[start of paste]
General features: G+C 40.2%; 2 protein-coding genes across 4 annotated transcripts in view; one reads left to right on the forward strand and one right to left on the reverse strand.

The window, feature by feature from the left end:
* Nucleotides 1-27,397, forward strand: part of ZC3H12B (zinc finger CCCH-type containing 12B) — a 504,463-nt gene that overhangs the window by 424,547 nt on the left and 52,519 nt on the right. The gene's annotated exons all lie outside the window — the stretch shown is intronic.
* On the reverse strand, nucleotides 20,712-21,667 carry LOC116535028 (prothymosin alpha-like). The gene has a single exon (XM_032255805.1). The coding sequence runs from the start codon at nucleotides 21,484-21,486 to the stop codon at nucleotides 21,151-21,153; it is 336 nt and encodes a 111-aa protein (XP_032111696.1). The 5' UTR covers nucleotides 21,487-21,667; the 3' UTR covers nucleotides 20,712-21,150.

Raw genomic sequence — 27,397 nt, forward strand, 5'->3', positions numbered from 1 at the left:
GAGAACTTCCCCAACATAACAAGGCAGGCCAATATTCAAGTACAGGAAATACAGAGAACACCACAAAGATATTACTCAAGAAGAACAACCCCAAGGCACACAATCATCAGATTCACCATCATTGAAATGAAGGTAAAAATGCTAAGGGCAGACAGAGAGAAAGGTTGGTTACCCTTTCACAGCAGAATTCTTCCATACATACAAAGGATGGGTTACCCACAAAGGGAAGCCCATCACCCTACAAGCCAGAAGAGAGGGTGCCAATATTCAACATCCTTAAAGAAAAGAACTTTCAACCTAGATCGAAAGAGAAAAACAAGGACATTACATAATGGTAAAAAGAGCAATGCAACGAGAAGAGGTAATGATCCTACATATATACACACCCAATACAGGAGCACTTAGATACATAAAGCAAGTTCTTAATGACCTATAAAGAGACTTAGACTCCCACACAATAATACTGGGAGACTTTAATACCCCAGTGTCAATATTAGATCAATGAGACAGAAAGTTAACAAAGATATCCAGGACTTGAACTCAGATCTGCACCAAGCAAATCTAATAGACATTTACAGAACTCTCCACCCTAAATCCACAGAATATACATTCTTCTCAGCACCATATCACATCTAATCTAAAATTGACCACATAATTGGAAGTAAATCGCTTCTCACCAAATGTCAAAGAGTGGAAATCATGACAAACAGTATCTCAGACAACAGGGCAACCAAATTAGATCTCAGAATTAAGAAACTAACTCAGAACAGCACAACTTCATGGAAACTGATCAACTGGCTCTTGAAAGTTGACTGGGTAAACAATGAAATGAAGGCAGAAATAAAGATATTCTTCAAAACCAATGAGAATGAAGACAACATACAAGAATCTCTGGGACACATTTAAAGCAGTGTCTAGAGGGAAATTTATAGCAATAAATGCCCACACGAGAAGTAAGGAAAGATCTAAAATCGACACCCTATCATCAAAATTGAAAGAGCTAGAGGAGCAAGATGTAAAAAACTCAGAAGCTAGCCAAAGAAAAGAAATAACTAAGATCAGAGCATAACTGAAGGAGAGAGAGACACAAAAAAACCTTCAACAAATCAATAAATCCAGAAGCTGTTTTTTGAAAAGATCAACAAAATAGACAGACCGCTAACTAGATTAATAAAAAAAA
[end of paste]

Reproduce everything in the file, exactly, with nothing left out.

General features: G+C 40.2%; 2 protein-coding genes across 4 annotated transcripts in view; one reads left to right on the forward strand and one right to left on the reverse strand.

The window, feature by feature from the left end:
* Nucleotides 1-27,397, forward strand: part of ZC3H12B (zinc finger CCCH-type containing 12B) — a 504,463-nt gene that overhangs the window by 424,547 nt on the left and 52,519 nt on the right. The gene's annotated exons all lie outside the window — the stretch shown is intronic.
* On the reverse strand, nucleotides 20,712-21,667 carry LOC116535028 (prothymosin alpha-like). The gene has a single exon (XM_032255805.1). The coding sequence runs from the start codon at nucleotides 21,484-21,486 to the stop codon at nucleotides 21,151-21,153; it is 336 nt and encodes a 111-aa protein (XP_032111696.1). The 5' UTR covers nucleotides 21,487-21,667; the 3' UTR covers nucleotides 20,712-21,150.

Raw genomic sequence — 27,397 nt, forward strand, 5'->3', positions numbered from 1 at the left:
GAGAACTTCCCCAACATAACAAGGCAGGCCAATATTCAAGTACAGGAAATACAGAGAACACCACAAAGATATTACTCAAGAAGAACAACCCCAAGGCACACAATCATCAGATTCACCATCATTGAAATGAAGGTAAAAATGCTAAGGGCAGACAGAGAGAAAGGTTGGTTACCCTTTCACAGCAGAATTCTTCCATACATACAAAGGATGGGTTACCCACAAAGGGAAGCCCATCACCCTACAAGCCAGAAGAGAGGGTGCCAATATTCAACATCCTTAAAGAAAAGAACTTTCAACCTAGATCGAAAGAGAAAAACAAGGACATTACATAATGGTAAAAAGAGCAATGCAACGAGAAGAGGTAATGATCCTACATATATACACACCCAATACAGGAGCACTTAGATACATAAAGCAAGTTCTTAATGACCTATAAAGAGACTTAGACTCCCACACAATAATACTGGGAGACTTTAATACCCCAGTGTCAATATTAGATCAATGAGACAGAAAGTTAACAAAGATATCCAGGACTTGAACTCAGATCTGCACCAAGCAAATCTAATAGACATTTACAGAACTCTCCACCCTAAATCCACAGAATATACATTCTTCTCAGCACCATATCACATCTAATCTAAAATTGACCACATAATTGGAAGTAAATCGCTTCTCACCAAATGTCAAAGAGTGGAAATCATGACAAACAGTATCTCAGACAACAGGGCAACCAAATTAGATCTCAGAATTAAGAAACTAACTCAGAACAGCACAACTTCATGGAAACTGATCAACTGGCTCTTGAAAGTTGACTGGGTAAACAATGAAATGAAGGCAGAAATAAAGATATTCTTCAAAACCAATGAGAATGAAGACAACATACAAGAATCTCTGGGACACATTTAAAGCAGTGTCTAGAGGGAAATTTATAGCAATAAATGCCCACACGAGAAGTAAGGAAAGATCTAAAATCGACACCCTATCATCAAAATTGAAAGAGCTAGAGGAGCAAGATGTAAAAAACTCAGAAGCTAGCCAAAGAAAAGAAATAACTAAGATCAGAGCATAACTGAAGGAGAGAGAGACACAAAAAAACCTTCAACAAATCAATAAATCCAGAAGCTGTTTTTTGAAAAGATCAACAAAATAGACAGACCGCTAACTAGATTAATAAAAAAAA